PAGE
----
Here are my observations from Wednesday night’s Indianapolis Colts training camp practice:
- Wednesday’s practice was the first practice in pads. Keep that in mind. My overall impression was that training camp is as much about development as it is evaluation. Be very careful not to read too much in to any one observation. What you are getting from the many excellent fan reports and tweets is snap shots. It would be like trying to piece together the plot of the Godfather using a few random still images taken by people who had never seen the end of the movie. The biggest mistake fans can make with training camp is to draw conclusions from a small and incomplete sample.
- Anyone recently resigned or reworked was sitting last night. That means no Tommie Harris, Nate Davis, ect. Peyton was there and engaged. The reports that he was throwing yesterday were encouraging, but that was well before I arrived.
- Curtis Painter wasn’t perfect, but he was noticeably better than I thought. I grant you that his competition was Mike Hartline, but he completed a pair of gorgeous balls to Reggie Wayne. He threw with some zip, and looked generally competent. Anyone hoping he’d come to camp as a complete trainwreck is going to be disappointed. I’m no Painter fan, but I did think he was the best backup option last year, and after seeing him last night, I won’t be surprised if he wins the job again.
- I thought Gonzo had a bit of a rough night. He got some separation deep, but failed to haul in some passes. It’s always hard to tell if that’s on him or Painter, but at one point Lacey had him locked down pretty well. Gonzo made the catch, and Lacey drew a penalty flag from the official that was there for training purposes, but in a real situation, Gonzo would have been looked off. He worked out a lot with the second unit.
- Mathis was back, so anyone wondering if his temporary absence was some kind of secret contract antics can put that to bed. Please.
- Jerry Hughes had some nice moments, openly abusing Ijalana early. He’s definitely quick.
- Castonzo verses Freeney is a mismatch. Freeney made him look silly with a spin move, popping Delone Carter in the hole just as he took the handoff. The fumble was not Carter’s fault. He had no chance. It was on one of their snaps against each other, though. Don’t worry too much about Freeney besting a rookie playing against him in pads for the first time. There’s is no analog in football to his spin move.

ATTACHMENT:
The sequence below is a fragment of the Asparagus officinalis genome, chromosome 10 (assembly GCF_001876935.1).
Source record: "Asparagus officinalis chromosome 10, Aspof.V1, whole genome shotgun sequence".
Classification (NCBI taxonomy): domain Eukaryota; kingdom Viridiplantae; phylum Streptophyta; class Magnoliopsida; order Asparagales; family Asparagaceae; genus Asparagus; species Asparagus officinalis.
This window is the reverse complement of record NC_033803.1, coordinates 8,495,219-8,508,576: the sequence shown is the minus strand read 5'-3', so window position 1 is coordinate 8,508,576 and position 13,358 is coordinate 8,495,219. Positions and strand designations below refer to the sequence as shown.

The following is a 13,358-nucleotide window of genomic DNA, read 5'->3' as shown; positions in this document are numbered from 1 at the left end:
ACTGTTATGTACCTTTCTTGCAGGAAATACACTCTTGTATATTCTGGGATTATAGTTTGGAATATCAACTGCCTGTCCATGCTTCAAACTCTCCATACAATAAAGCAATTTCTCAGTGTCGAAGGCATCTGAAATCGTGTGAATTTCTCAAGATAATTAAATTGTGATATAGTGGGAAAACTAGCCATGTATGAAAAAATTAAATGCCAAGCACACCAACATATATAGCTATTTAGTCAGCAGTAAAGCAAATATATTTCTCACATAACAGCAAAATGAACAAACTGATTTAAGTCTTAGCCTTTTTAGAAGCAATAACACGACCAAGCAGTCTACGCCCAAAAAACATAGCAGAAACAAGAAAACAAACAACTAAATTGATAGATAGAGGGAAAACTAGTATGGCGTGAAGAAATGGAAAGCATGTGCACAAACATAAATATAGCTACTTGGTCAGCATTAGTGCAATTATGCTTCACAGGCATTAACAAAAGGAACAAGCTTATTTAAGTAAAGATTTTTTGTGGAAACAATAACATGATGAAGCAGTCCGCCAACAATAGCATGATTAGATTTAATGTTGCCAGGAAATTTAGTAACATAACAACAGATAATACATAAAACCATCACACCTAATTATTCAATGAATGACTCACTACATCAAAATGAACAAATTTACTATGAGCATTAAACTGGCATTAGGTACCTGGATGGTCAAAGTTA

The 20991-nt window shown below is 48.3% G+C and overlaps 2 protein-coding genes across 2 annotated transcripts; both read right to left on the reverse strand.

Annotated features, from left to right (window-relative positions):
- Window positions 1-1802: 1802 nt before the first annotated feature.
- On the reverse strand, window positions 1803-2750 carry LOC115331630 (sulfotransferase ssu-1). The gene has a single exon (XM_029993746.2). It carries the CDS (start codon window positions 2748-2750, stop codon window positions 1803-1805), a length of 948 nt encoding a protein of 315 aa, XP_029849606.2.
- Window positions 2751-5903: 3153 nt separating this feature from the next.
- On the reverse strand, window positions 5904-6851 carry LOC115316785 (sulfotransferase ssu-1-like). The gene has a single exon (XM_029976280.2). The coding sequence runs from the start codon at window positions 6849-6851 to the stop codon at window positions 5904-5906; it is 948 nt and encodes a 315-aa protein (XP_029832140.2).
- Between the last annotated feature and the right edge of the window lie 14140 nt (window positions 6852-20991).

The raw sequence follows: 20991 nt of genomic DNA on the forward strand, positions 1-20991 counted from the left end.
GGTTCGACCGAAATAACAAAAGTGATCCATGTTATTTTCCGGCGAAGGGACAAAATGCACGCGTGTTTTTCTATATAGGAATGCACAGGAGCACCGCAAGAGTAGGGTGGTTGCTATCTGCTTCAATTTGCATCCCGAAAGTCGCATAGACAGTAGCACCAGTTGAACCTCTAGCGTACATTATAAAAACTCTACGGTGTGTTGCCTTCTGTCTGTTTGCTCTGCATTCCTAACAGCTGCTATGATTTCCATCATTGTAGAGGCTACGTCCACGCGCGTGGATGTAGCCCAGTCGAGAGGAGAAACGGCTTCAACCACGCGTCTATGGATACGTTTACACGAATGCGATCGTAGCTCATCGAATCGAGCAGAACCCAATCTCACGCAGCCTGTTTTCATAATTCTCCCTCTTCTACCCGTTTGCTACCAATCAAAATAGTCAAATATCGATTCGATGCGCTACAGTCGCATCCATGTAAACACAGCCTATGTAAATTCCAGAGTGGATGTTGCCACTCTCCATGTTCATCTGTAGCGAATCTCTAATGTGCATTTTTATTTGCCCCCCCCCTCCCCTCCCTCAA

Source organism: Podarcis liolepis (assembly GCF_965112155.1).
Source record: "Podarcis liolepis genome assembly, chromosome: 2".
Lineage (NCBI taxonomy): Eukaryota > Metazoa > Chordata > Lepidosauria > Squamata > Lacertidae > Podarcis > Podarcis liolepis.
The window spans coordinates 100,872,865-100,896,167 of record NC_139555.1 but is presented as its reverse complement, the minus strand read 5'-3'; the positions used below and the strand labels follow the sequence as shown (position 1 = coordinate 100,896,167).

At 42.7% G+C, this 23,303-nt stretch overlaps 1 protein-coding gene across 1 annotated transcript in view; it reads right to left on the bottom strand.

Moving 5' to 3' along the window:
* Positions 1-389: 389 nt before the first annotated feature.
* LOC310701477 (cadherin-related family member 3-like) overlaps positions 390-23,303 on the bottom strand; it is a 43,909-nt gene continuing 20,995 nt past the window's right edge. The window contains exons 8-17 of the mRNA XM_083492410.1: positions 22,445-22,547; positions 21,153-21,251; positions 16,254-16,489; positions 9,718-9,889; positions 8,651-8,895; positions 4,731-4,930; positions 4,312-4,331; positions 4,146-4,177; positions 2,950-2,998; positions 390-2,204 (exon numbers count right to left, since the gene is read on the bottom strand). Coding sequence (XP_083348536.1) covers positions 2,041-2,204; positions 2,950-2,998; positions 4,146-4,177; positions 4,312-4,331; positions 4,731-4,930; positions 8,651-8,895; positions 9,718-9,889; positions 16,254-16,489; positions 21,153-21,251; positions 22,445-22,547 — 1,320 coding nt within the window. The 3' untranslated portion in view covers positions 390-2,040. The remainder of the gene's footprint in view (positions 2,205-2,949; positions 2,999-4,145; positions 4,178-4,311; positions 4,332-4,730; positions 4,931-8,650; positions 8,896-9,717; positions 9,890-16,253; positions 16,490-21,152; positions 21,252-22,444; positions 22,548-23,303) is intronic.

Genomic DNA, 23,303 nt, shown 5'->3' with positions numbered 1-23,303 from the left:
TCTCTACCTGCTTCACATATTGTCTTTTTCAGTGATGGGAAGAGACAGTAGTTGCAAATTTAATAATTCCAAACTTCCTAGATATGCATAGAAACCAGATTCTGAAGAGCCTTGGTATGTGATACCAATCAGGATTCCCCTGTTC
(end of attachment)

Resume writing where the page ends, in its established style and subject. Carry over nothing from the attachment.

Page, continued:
- Carter looked good over all, but it’s frankly impossible for me to evalute running backs in a situation where they aren’t really being tackled.
- Overall, the defensive line looked better than the offensive line.
- Rookie WR Larron Moore dropped several passes. Rough night for him on a day when most receivers were catching the passes fluidly.
- McAfee had a punt that hung in the air forever. Guy next to me timed it at 5.1 seconds of hang time. Garcon, Gonzo, and Powers were all fielding punts.
- I stopped by to say hello to Chris Spann, brother of Chad Spann (read that great profile). The family was out watching camp. We only spoke for a minute or so, but they seemed very nice. I asked if they were nervous at all, and Chris’s answer was illuminating. “We’ve been through this before”. I forgot how many years of games and practices the family goes through before a son or brother makes the NFL. It’s too long a road to sweat a training camp workout the first week in August.
- I took some pictures at the time, but the network was simply too slow to upload them to twitter over the wifi connection. I’ll upload higher quality non-smart phone photos taken by my friend and 18to88 correspondant Nate Manahan later today. Frankly, I hate smart phone pictures, they never look good. The second one is a sasquatch style shot of Peyton. Couldn’t you tell?
- Don’t come to camp without having an updated roster.
- There are some great tweeters out there. Be sure you are following Andrew Mishler from Ball State and Dan Graham, who had good insights last night. Fair warning, Graham can be salty, but has good information.
- The amazing thing about camp is how fan friendly it is. The $10 parking fee is reasonable, but then when you are there the concessions are all fairly priced. Four bucks bought me a bottle of water and a Dr. Pepper. That’s a far cry from the prices at the Luke. By making camp free and offering so many great options for families, the Colts have really made it possible for the fans to get close to them. Not everyone in Indiana can afford tickets to a game, but a lower middle class family of five can go to Anderson and for $50 of gas and parking get to see the team up close and have a lot of fun. It’s really an amazing thing.
- Fans line the fences hoping for autographs. Considering there were thousands there last night, it’s really an amazing scene.
- My kids got into a conversation about the Colts. It went like this:
Ellie: Peyton Manning is the best player on the Colts.
Scott: Peyton Manning is the best player in football.
Ellie: It’s the same thing.
Scott: Yeah. Mommy, is Peyton Manning real?
Ah, a five year old who loves superheroes. You can’t beat it.